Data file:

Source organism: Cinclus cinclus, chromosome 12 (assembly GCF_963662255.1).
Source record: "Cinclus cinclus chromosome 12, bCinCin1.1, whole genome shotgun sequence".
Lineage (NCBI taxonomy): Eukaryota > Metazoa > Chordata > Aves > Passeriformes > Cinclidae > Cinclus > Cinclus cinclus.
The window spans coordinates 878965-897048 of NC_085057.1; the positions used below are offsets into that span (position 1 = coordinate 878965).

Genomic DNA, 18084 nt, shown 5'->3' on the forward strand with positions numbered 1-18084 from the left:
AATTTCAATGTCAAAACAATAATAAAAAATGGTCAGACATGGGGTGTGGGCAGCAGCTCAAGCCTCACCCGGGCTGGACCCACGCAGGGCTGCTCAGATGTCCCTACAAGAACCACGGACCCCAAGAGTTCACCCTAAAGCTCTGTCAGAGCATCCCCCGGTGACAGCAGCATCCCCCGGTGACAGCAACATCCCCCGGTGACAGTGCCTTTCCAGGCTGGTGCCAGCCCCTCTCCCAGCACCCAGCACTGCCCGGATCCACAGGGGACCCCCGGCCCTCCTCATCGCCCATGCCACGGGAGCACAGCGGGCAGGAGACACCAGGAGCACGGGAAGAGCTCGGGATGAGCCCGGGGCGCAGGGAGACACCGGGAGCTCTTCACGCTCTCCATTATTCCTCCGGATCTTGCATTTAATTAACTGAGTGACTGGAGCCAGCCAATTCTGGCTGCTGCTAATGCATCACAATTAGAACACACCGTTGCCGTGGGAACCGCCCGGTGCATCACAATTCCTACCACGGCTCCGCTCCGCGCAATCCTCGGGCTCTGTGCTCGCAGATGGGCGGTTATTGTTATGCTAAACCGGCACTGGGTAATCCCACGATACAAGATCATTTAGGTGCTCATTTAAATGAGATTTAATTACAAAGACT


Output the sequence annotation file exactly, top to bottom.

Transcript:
Source organism: Cinclus cinclus, chromosome 12 (assembly GCF_963662255.1).
Source record: "Cinclus cinclus chromosome 12, bCinCin1.1, whole genome shotgun sequence".
Lineage (NCBI taxonomy): Eukaryota > Metazoa > Chordata > Aves > Passeriformes > Cinclidae > Cinclus > Cinclus cinclus.
The window spans coordinates 878965-897048 of NC_085057.1; the positions used below are offsets into that span (position 1 = coordinate 878965).

Genomic DNA, 18084 nt, shown 5'->3' on the forward strand with positions numbered 1-18084 from the left:
AATTTCAATGTCAAAACAATAATAAAAAATGGTCAGACATGGGGTGTGGGCAGCAGCTCAAGCCTCACCCGGGCTGGACCCACGCAGGGCTGCTCAGATGTCCCTACAAGAACCACGGACCCCAAGAGTTCACCCTAAAGCTCTGTCAGAGCATCCCCCGGTGACAGCAGCATCCCCCGGTGACAGCAACATCCCCCGGTGACAGTGCCTTTCCAGGCTGGTGCCAGCCCCTCTCCCAGCACCCAGCACTGCCCGGATCCACAGGGGACCCCCGGCCCTCCTCATCGCCCATGCCACGGGAGCACAGCGGGCAGGAGACACCAGGAGCACGGGAAGAGCTCGGGATGAGCCCGGGGCGCAGGGAGACACCGGGAGCTCTTCACGCTCTCCATTATTCCTCCGGATCTTGCATTTAATTAACTGAGTGACTGGAGCCAGCCAATTCTGGCTGCTGCTAATGCATCACAATTAGAACACACCGTTGCCGTGGGAACCGCCCGGTGCATCACAATTCCTACCACGGCTCCGCTCCGCGCAATCCTCGGGCTCTGTGCTCGCAGATGGGCGGTTATTGTTATGCTAAACCGGCACTGGGTAATCCCACGATACAAGATCATTTAGGTGCTCATTTAAATGAGATTTAATTACAAAGACT